Guest Blog: Charity governance and artistic endeavour
By Joe Roberts, Trustee of Southwark Playhouse. Follow Joe on Twitter: @jr4618
Events in the last few years have given trustees plenty of reason to pause and reflect on how well they really understand what’s going on at their charity. Alan Yentob, so often at the frontline of trends, has now given us the “select committee test” which challenges whether we would be able to explain the activities and behaviour of our charity to a group of MPs while televised. But what has not changed across this period is the three core responsibilities of trustees, namely: overseeing a well-run operation that complies with legislature; sensible financial management; and ensuring activities further the charitable mission.
This leads me to a question that is probably rarely discussed at trustee meetings but for which a number of trustees may hold a tacit or silent understanding: do some trustees have more responsibility for some of the above than others? While some trustees may sit on differing subcommittees or have specific roles, the answer, at least from a legal perspective, is no.
This question is most pertinent in sectors where the core activity may be viewed as esoteric, such as is the case with the arts. My guess is that in practice, in the same way non-accountants may not regularly challenge financial plans, a lot of trustees lacking a background in the arts may feel a little uncomfortable questioning the artistic direction of their organisation. On what basis can the programme be challenged? What does success look like? What alternative can I suggest?
These feelings run counter to good governance. In the same way a CFO/FD/CEO should be able to explain the financial strategy, an artistic director should be able to give answers to the below three questions in an understandable format:
1. What process is undertaken to decide the programme and what other options were considered?
2. How will the programme support the financial sustainability of the trust?
3. How will the programme fulfill the mission / objective of the organisation?
Good governance will further suggest that targets are set and performance measurement tools agreed for how performance will be assessed.
Before I go on, I should point out that I understand the good reasons why these activities are not undertaken regularly. Viewing a work of art is personal and a difficult thing to quantify; gathering data can be expensive and there is no agreed format for comparable measurement; performance measures may stifle creativity and innovation which is intrinsic to artistic practice; focusing on audience numbers risks ignoring the artist(s) and the practice which may be more or at least as important; and there are of course more.
If the arts sector does not, however, more widely measure impact there are three key risks:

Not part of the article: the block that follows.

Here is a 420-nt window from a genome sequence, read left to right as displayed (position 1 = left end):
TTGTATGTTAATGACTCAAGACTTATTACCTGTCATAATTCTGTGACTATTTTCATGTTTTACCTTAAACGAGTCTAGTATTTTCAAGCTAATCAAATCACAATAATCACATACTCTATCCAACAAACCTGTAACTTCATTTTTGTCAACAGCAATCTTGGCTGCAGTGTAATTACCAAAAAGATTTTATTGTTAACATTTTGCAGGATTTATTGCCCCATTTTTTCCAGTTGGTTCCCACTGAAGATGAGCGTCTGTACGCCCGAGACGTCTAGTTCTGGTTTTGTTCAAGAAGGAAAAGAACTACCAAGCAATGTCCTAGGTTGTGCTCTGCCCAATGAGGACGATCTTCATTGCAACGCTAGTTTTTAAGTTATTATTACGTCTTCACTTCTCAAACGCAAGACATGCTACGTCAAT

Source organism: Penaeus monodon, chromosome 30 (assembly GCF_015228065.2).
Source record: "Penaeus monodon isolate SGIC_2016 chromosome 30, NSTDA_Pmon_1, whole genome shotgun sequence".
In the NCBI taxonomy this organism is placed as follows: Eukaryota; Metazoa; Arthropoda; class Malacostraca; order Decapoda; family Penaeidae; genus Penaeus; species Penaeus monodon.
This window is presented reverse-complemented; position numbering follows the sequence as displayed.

1. Internal uncertainty:
Trustees and management are unable to fully assess the appropriateness and success of the artistic programme which may lead to a failure to foresee problems before they occur, difficulty in identifying drivers of distress and in guarding against mission drift.
2. Over-reliance on the instincts of funders:
Without demonstrable impact and/or impact targets, organisations may struggle to compete for funding against those with are able to. In times of austerity the return on investment is (rightly or wrongly) more keenly viewed than previously. If an organisation cannot explain in an easily understandable way its impact and how it will be measured, it will be reliant on the instincts of those judging their application as to what they consider worthwhile.
3. External scrutiny:
The public and the media are taking a closer (and unfortunately often more cynical) view on the activities of not-for-profit organisations, and in particular those that receive public funding. In the face of this; organisations should not hide from the reality that programming includes an element of speculation and risk taking and this is essential to meet objectives that may include ‘nurturing talent’, ‘furthering artistic practice’ and ‘developing new, longer term audiences’. An organisation should get on the front foot by highlighting the critical relevance of speculative funding to achieving its social mission whilst noting how such investments will be funded and under what criteria and metrics it believes success should be measured. This does not have to be overly-complex nor financial and methods used may be, for example, headlines generated, critical reception, visits from out of borough, audience feedback, and the success of those involved in 5/10/20 years’ time.
Like the commercial sector there is no formula for success in the arts or the wider charity sector, and risks can lead to big rewards and big failures. Impact measurement is not a justification for overly-prudent behaviour. Rather it is a way of better engaging external stakeholders in how an organisation benefits society through its actions. Impact measurement can be an opportunity and format for shouting about how wonderful and important the art is, and that’s something all trustees should be able to get behind.